Tech is an en­abler, not a so­lu­tion

CityPress - - Voices - Lindiwe Mat­lali voices@city­

It was en­cour­ag­ing to hear Gaut­eng Premier David Makhura talk about how the prov­ince was con­tin­u­ing to in­stall “smart class­rooms” in a num­ber of our poorer schools dur­ing his state of the prov­ince ad­dress this week.

He men­tioned that in­for­ma­tion and com­mu­ni­ca­tion tech­nol­ogy (ICT) had been rolled out in 377 of Gaut­eng’s no-fee schools, ben­e­fit­ing 64 000 ma­tric learn­ers as a re­sult.

We hope the teach­ers are be­ing prop­erly trained in how to teach tech­nol­ogy to young, hun­gry minds in these pa­per­less class­rooms, given that com­put­ers may be alien to many of them.

While it is heart­en­ing that the govern­ment is in­vest­ing in tech­nol­ogy for schools, sadly, the cost and ex­tent of such a roll-out will in­evitably ex­clude the im­pov­er­ished mi­nor­ity for a long time to come.

In the mean­time, the gap be­tween these poor chil­dren and their tech-savvy coun­ter­parts in bet­ter re­sourced schools is widen­ing, and the for­mer will un­doubt­edly con­tinue to be left be­hind as the rest of the world ad­vances at a gal­lop.

This is a cry­ing shame in a coun­try – and, in­deed, a world – that is des­per­ate for science, tech­nol­ogy, en­gi­neer­ing and math­e­mat­ics (Stem) skills.

These are the skills that will be in de­mand in the 21st-cen­tury work­place. Not only will they in­spire peo­ple to train as soft­ware pro­gram­mers, but they will also pro­duce a new gen­er­a­tion of crit­i­cal, cre­ative and an­a­lyt­i­cal thinkers and prob­lem solvers who are adapt­able and in­no­va­tive.

Hence, we should adopt an ed­u­ca­tional ap­proach that reaches be­yond lap­tops, tablets and in­ter­net ac­cess. We should be re­gard­ing teach­ing tech­nolo­gies, as well as teach­ing with tech­nol­ogy, as con­cepts which are not mu­tu­ally exclusive – be­cause you do not nec­es­sar­ily need com­put­ers to teach ba­sic com­puter science skills.

I run a non­govern­men­tal or­gan­i­sa­tion that teaches cod­ing to chil­dren in a bid to cul­ti­vate a gen­er­a­tion of boy and girl “geeks” who get a kick out of tech­nol­ogy.

We of­fer two pro­grammes – Knit2Code and Knock­2Code – which use knit­ting and wood­work con­cepts to teach the ba­sics of pro­gram­ming with­out the need for ac­tual com­put­ers. These are but two of the cheap, sus­tain­able so­lu­tions out there that could be used to en­hance the ed­u­ca­tion cur­ricu­lum.

We have chil­dren as young as six be­ing chal­lenged and stim­u­lated while try­ing to de­velop a game, an app or a web­page. It is pos­si­ble.

We need to ex­plore in­no­va­tive ways to en­able tech­nol­ogy to be an in­te­gral part of ed­u­ca­tion, in­stead of only giv­ing learn­ers the tools. In other words, in­stead of just giv­ing them the prover­bial fish­ing rod, let us teach them how to fish.

By em­bed­ding tech­nol­ogy as a way of life early on, we can help learn­ers de­velop a healthy in­ter­est in Stem as it will be seen as nat­u­ral and fun, rather than in­tim­i­dat­ing.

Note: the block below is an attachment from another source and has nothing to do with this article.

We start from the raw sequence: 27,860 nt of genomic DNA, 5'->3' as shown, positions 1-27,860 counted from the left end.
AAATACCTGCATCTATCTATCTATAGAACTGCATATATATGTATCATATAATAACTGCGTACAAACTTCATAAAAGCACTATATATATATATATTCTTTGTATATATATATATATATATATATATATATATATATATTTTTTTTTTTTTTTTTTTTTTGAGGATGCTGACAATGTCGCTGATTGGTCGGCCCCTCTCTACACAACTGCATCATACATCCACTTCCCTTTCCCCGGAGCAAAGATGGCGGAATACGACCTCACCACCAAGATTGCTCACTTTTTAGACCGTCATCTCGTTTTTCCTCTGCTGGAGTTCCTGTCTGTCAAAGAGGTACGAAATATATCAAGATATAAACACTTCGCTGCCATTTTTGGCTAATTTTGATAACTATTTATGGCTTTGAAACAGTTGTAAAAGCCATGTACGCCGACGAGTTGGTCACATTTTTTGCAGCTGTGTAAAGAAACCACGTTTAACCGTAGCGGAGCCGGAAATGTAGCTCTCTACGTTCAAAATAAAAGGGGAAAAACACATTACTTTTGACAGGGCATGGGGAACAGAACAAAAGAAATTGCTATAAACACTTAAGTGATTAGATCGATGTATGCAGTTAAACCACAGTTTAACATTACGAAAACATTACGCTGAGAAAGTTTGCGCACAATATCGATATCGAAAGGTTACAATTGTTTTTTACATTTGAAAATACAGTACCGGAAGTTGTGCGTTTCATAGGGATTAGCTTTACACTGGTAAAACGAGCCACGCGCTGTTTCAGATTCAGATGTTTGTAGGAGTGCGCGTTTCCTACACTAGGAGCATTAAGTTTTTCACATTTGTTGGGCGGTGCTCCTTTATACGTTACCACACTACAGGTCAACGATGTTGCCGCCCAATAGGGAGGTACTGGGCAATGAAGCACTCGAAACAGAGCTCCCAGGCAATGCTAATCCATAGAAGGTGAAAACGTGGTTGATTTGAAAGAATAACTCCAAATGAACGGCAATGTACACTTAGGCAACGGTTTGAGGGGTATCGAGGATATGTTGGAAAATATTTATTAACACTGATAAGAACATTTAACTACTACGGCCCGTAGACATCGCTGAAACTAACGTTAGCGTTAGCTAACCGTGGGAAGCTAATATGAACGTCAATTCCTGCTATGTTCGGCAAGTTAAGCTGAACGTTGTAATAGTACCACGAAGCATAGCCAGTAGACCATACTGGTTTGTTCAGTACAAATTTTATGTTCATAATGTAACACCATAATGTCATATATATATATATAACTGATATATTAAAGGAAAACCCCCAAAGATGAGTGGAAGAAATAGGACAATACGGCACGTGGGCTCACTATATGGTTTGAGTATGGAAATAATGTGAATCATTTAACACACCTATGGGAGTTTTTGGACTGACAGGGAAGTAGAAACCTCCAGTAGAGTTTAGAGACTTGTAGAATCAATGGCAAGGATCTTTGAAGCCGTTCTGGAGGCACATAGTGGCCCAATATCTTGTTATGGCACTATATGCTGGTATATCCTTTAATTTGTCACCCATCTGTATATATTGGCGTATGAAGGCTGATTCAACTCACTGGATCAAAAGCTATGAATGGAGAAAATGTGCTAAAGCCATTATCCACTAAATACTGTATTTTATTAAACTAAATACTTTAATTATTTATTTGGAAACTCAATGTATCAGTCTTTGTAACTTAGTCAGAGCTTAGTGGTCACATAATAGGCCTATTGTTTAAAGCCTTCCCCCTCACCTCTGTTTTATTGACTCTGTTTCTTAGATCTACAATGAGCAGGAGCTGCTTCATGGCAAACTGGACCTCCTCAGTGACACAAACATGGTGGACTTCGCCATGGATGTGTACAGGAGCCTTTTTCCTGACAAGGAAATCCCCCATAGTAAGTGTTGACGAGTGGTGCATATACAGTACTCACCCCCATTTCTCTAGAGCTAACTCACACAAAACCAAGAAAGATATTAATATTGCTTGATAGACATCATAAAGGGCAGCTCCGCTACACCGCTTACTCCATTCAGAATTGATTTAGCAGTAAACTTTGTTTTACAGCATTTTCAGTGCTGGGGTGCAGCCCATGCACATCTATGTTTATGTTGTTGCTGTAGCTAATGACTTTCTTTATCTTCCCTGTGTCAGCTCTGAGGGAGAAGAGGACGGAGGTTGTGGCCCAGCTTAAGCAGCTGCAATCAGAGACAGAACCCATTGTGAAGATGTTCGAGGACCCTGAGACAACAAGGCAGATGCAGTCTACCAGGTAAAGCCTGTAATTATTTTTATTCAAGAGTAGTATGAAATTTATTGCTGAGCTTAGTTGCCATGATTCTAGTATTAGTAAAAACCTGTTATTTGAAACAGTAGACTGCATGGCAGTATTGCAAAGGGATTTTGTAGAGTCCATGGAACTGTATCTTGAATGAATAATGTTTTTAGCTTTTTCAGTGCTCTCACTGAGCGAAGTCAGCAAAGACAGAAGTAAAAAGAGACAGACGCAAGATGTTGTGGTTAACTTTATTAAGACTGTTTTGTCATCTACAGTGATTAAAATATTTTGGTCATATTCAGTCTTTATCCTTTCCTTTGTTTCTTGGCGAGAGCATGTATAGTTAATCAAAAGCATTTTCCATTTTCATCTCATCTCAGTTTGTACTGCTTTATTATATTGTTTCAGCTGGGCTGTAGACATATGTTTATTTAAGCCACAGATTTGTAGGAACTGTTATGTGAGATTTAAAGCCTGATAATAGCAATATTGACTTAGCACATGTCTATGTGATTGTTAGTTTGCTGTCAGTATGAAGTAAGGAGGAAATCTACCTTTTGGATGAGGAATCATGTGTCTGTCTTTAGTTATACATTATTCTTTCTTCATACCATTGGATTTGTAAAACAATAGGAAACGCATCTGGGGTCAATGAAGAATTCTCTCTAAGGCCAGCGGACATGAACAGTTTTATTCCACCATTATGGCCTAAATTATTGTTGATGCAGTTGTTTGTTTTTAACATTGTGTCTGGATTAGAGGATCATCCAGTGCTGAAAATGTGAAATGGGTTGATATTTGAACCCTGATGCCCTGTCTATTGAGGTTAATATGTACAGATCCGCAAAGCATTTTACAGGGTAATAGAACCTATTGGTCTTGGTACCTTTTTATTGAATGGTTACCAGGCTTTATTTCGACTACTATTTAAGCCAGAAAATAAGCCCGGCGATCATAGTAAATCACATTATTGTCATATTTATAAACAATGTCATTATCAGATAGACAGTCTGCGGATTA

Cur­rently, ICT is taught in pub­lic schools only from Grade 10 on­wards, and even then, mainly in for­mer Model C schools.

I be­lieve some form of com­puter pro­gram­ming, not just com­puter lit­er­acy, should be made com­pul­sory from pri­mary school level if we are to be com­pet­i­tive in the 21st-cen­tury knowl­edge econ­omy.

If we prick an in­ter­est in Stem sub­jects at pri­mary school level, chil­dren are more likely to fo­cus their ed­u­ca­tional ef­forts on the skills needed to work in these ar­eas. This, in turn, can help raise the num­ber of South Africans who even­tu­ally pur­sue ca­reers in these fields.

In ad­di­tion, an early in­tro­duc­tion to cod­ing in all schools can en­hance di­ver­sity in the work­force of the fu­ture.

Un­for­tu­nately, many young peo­ple from pre­vi­ously dis­ad­van­taged back­grounds turn away from ca­reers in in­for­ma­tion tech­nol­ogy be­cause of the cur­rent lack of di­ver­sity in those fields and the dearth of suitable role mod­els and ed­u­ca­tional sup­port.

Teach­ing cod­ing to all chil­dren will help lower some of the bar­ri­ers as­so­ci­ated with un­con­scious bias around Stem fields.

It will also give more op­tions to those who may have orig­i­nally been in­ter­ested, but lacked proper ex­po­sure to the skills.

Trag­i­cally, it is a fact that giv­ing chil­dren ac­cess to com­put­ers is not enough to make them com­puter lit­er­ate, let alone tech­no­log­i­cally savvy.

I have seen town­ship schools with fancy com­puter lab­o­ra­to­ries do­nated by cor­po­rates that are white ele­phants be­cause no one knows how to use them.

Gaut­eng’s pa­per­less class­rooms are un­doubt­edly a step in the right di­rec­tion, but the high costs of such a roll-out mean that many dis­ad­van­taged chil­dren will re­main dis­ad­van­taged – and the cy­cle of dis­ad­van­tage will con­tinue.

Let us look at in­no­va­tive so­lu­tions to get our youth ex­cited about tech­nol­ogy and give them equal op­por­tu­ni­ties to suc­ceed and ex­cel in life. Mat­lali is the founder and “chief vol­un­teer”

of Africa Teen Geeks

TALK TO US Do you have any cre­ative so­lu­tions to help dis­ad­van­taged chil­dren to bet­ter grasp Stem and/or tech­nol­ogy skills?

SMS us on 35697 us­ing the key­word SMART and tell us what you think. Please in­clude your name and prov­ince. SMSes cost R1.50

Newspapers in English

Newspapers from South Africa

© PressReader. All rights reserved.